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U Of I Police Department Hiring Social Workers To Handle Mental Health Crisis Calls

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A U of I police officer runs radar on Windsor Road in 2016.

URBANA – The University of Illinois Police Department is planning to increase the number of mental health professionals on staff to help officers respond to crisis calls. 

Lieutenant Aaron Landers leads UIPD’s community outreach efforts, including the new mental health pilot program, known as Response, Evaluation and Crisis Health, or, REACH. He says the plan is to hire social workers who will respond together with police officers to mental health crisis calls. 

The department says the social workers, referred to as crisis counselors, are not sworn officers and will not be armed.

Currently, most people in crisis get transported by police to the ER, where they’re likely to simply be released, Landers says, since hospitals have criteria for determining who requires hospitalization that are different from the standards police use to determine whether an individual in crisis should be taken to the hospital.

“The idea is: If we have [a mental health professional] that can evaluate that person on the scene, we will cut down, hopefully, a lot of our [hospital] transports,” he says.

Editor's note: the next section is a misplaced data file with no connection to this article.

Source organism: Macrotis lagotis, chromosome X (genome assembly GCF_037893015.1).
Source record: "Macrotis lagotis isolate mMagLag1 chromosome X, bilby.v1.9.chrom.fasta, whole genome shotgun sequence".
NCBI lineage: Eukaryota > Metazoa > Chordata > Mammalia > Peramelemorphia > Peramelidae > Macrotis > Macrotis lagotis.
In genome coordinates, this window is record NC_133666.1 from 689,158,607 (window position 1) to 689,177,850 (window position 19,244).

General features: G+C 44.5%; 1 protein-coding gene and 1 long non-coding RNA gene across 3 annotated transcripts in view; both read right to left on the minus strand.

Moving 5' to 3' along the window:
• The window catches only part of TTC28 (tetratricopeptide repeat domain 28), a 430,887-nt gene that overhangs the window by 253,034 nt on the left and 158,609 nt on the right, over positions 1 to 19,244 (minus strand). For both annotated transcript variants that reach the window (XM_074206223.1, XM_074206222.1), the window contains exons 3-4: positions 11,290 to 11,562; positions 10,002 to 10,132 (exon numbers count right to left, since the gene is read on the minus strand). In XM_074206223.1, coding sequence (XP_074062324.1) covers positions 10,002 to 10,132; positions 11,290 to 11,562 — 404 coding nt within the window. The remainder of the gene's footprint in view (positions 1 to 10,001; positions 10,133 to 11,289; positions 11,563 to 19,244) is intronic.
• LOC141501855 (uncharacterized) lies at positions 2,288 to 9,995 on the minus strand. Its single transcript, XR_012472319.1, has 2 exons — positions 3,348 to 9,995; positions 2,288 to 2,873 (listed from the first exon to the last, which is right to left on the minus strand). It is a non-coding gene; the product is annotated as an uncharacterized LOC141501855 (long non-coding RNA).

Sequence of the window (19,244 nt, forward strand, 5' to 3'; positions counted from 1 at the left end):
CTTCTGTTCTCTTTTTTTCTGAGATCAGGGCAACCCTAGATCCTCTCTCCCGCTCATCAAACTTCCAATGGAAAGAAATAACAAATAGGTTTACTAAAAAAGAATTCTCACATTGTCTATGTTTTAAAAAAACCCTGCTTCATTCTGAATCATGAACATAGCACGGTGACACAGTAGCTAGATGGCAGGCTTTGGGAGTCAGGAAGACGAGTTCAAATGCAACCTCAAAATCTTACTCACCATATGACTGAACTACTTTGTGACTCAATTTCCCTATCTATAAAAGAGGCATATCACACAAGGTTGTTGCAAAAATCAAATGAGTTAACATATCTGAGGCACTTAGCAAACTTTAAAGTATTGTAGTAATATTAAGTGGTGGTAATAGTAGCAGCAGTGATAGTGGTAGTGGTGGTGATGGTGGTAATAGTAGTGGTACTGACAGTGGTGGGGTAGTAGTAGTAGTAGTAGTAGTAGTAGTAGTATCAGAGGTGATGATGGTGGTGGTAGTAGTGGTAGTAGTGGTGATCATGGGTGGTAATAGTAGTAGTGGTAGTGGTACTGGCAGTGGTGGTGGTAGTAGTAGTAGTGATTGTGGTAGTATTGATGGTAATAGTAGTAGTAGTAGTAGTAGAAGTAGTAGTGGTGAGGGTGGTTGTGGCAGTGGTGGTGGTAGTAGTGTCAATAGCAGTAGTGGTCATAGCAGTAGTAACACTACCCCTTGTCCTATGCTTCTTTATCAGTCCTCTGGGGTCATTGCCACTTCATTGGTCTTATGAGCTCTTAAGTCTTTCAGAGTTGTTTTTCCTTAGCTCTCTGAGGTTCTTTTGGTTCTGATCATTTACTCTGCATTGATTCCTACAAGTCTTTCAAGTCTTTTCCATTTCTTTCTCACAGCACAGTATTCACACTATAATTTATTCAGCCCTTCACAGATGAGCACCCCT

This will allow people who are struggling to get some assistance while in the environment where they’re comfortable, “instead of having to drag them to the hospital and then kick them right back to… exactly the same place they were,” Landers adds. 

Megan Cambron, a licensed clinical social worker, was hired by UIPD in January to help design the REACH initiative and bring two additional social workers on board by the end of June to serve as crisis counselors. 

Cambron says crisis counselors will evaluate people in crisis, refer them to follow-up care and check in with them after the incident to provide additional support. 

“We give them a call the next day and ask, ‘Hey, do you want to meet? Did you know that there are resources available for you? I can help be a contact until you get in to see somebody more long term,’” she explains.

Cambron says there are other models for getting mental health responders to the scene of a crisis, but many are plagued by delays in response times as long as 90 minutes.

“And when you’re in crisis, an hour and a half is an eternity,” she says.

With other approaches to crisis response, there’s also concern for the safety of mental health responders. By sending crisis counselors together with police, Cambron says the goal is to get help to people in the quickest and safest way possible.

Crisis counselors will also be involved in training police officers in how to appropriately respond to mental health situations. 

Landers says currently, more than two-thirds of UIPD officers have completed crisis intervention training — which involves a week-long class focused on handling mental health crisis, with a focus on de-escalation. These crisis-trained officers are the ones who will co-respond to mental health-related calls with counselors in the new REACH initiative.